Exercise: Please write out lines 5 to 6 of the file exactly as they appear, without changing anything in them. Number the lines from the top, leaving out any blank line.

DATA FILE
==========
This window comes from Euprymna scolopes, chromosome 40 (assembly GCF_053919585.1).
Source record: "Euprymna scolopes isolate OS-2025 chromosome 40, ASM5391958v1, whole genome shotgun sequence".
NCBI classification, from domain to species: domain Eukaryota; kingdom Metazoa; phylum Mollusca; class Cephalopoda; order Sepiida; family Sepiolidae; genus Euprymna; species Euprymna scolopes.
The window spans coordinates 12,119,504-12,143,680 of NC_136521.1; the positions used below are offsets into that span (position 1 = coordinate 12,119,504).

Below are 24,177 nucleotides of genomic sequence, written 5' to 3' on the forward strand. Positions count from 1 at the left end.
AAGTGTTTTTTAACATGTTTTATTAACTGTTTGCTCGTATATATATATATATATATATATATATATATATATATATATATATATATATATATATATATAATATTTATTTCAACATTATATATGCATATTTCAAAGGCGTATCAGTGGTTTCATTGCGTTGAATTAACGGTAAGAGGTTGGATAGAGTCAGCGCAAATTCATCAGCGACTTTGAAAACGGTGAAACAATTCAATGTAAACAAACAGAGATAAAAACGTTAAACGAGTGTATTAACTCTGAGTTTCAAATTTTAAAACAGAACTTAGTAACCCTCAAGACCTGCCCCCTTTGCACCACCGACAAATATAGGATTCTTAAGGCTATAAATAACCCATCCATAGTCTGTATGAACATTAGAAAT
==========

Below are 24,177 nucleotides of genomic sequence, written 5' to 3' on the forward strand. Positions count from 1 at the left end.
AAGTGTTTTTTAACATGTTTTATTAACTGTTTGCTCGTATATATATATATATATATATATATATATATATATATATATATATATATATATATATATATAATATTTATTTCAACATTATATATGCATATTTCAAAGGCGTATCAGTGGTTTCATTGCGTTGAATTAACGGTAAGAGGTTGGATAGAGTCAGCGCAAATTCATCAGCGACTTTGAAAACGGTGAAACAATTCAATGTAAACAAACAGAGATAAAAACGTTAAACGAGTGTATTAACTCTGAGTTTCAAATTTTAAAACAGAACTTAGTAACCCTCAAGACCTGCCCCCTTTGCACCACCGACAAATATAGGATTCTTAAGGCTATAAATAACCCATCCATAGTCTGTATGAACATTAGAAAT